The Maduro regime released 39 political prisoners today in a move that was foreshadowed last week by Maduro himself during a speech at the Constituent Assembly. The release of the prisoners capped a day marked by confusion and obscurity, as the Maduro regime did its best to make the move appear legal by its own standards.
Maikel Moreno, the chief magistrate of Venezuela’s supreme court, confirmed in a televised address in the early afternoon that a number of political prisoners had become “beneficiaries” of release measures.
News of the impending releases began to spread shortly before noon. Patricia Ceballos, the wife of a political prisoner named Daniel Ceballos, tweeted the following message at 11:25 AM this morning:
ATTENTION Venezuela SEBIN [the regime’s political police] officers have taken by husband @Daniel_Ceballos, we demand his full FREEDOM as well as that of ALL political prisoners
Ceballos–along with a group of 24 other political prisoners–were taken from the SEBIN’s headquarters in El Helicoide, Caracas, to the Ministry of Foreign Affairs offices in the capital.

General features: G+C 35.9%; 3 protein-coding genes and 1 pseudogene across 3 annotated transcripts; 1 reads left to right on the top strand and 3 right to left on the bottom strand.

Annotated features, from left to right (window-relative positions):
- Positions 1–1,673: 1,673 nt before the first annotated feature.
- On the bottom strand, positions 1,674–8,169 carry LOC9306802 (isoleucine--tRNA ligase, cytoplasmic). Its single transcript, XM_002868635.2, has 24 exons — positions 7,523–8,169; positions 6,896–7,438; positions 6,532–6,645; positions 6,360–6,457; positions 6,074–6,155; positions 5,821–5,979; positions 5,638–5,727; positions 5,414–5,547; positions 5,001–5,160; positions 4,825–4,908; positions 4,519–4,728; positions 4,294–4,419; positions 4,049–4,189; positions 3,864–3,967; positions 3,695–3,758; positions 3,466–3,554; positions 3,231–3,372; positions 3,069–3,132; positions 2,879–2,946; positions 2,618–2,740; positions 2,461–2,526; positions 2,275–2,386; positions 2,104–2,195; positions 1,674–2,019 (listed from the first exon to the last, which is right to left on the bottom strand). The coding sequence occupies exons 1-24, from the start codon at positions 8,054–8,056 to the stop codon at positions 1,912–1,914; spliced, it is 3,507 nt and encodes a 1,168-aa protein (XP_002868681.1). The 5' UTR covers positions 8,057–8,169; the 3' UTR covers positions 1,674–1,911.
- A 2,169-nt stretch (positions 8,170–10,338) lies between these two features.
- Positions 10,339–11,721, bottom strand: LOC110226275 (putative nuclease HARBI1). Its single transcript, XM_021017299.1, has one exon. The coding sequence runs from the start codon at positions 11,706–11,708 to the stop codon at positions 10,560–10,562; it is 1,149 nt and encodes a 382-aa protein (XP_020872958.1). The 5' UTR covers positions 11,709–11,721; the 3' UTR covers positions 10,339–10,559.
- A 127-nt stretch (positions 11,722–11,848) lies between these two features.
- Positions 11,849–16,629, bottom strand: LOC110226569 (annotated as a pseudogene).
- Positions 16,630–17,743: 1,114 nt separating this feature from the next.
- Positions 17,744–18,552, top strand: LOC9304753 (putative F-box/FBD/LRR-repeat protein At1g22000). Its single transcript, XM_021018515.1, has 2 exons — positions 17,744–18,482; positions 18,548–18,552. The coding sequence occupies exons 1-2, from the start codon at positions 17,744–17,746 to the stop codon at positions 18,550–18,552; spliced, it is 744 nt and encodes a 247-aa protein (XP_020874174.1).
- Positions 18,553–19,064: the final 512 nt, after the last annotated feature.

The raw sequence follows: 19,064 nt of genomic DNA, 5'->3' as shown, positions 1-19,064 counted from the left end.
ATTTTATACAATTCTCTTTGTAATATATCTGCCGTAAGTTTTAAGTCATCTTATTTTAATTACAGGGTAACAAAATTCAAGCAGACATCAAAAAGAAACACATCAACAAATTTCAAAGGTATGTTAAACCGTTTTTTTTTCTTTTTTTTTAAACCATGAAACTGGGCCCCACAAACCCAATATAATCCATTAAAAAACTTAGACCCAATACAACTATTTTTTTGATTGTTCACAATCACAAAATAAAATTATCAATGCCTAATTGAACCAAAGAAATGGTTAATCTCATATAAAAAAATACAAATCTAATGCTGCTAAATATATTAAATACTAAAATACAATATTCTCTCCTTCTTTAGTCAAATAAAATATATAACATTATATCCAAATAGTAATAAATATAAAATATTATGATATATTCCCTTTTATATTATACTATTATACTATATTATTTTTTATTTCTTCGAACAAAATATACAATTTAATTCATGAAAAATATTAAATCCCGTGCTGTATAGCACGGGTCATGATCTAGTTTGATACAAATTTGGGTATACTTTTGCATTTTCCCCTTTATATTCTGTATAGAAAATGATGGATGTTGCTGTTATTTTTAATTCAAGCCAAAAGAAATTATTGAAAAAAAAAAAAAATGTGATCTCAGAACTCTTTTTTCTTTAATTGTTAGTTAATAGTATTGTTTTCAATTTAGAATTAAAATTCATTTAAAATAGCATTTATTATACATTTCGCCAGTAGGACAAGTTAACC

Ceballos was the mayor of San Cristobal, Tachira state when he was arrested in 2014 for allegedly refusing to stop anti-government protests from taking place in the city. Ceballos is a member of the Voluntad Popular (VP) opposition party.
The image below shows Ceballos, in white, at the moment of his release:
The video below shows Ceballos getting into a vehicle and driving away outside of the El Helicoide:
Another one of the released prisoners is Angel Vivas, a former army general who is an outspoken critic of the Maduro regime and of chavismo in general. Maduro accused Vivas of being responsible for the violent protests that shook the country in the early months of 2014. In 2017, Vivas was arrested and placed under SEBIN custody in El Helicoide.
The video below captured the moments shortly after Vivas, in pink, was released. Vivas tells the camera that he is barred from making statements to the media, but then lets out the phrase, “Down with tyranny! Long live freedom!”:
Gonzalo Himiob, a lawyer and one of the directors of the Foro Penal Venezolano [Venezuelan Penal Forum] (FPV) put the issue at the core of the release of the political prisoners succinctly in a tweet:
Releasing those who should never have been jailed is not a “benefit”, nor a “gift” nor a “favour”. Freedom is the rule, not the exception.
There are now 318 political prisoners in regime jails.
The full list of all 39 released prisoners can be found here.
Questions/Comments? E-mail me: email@example.com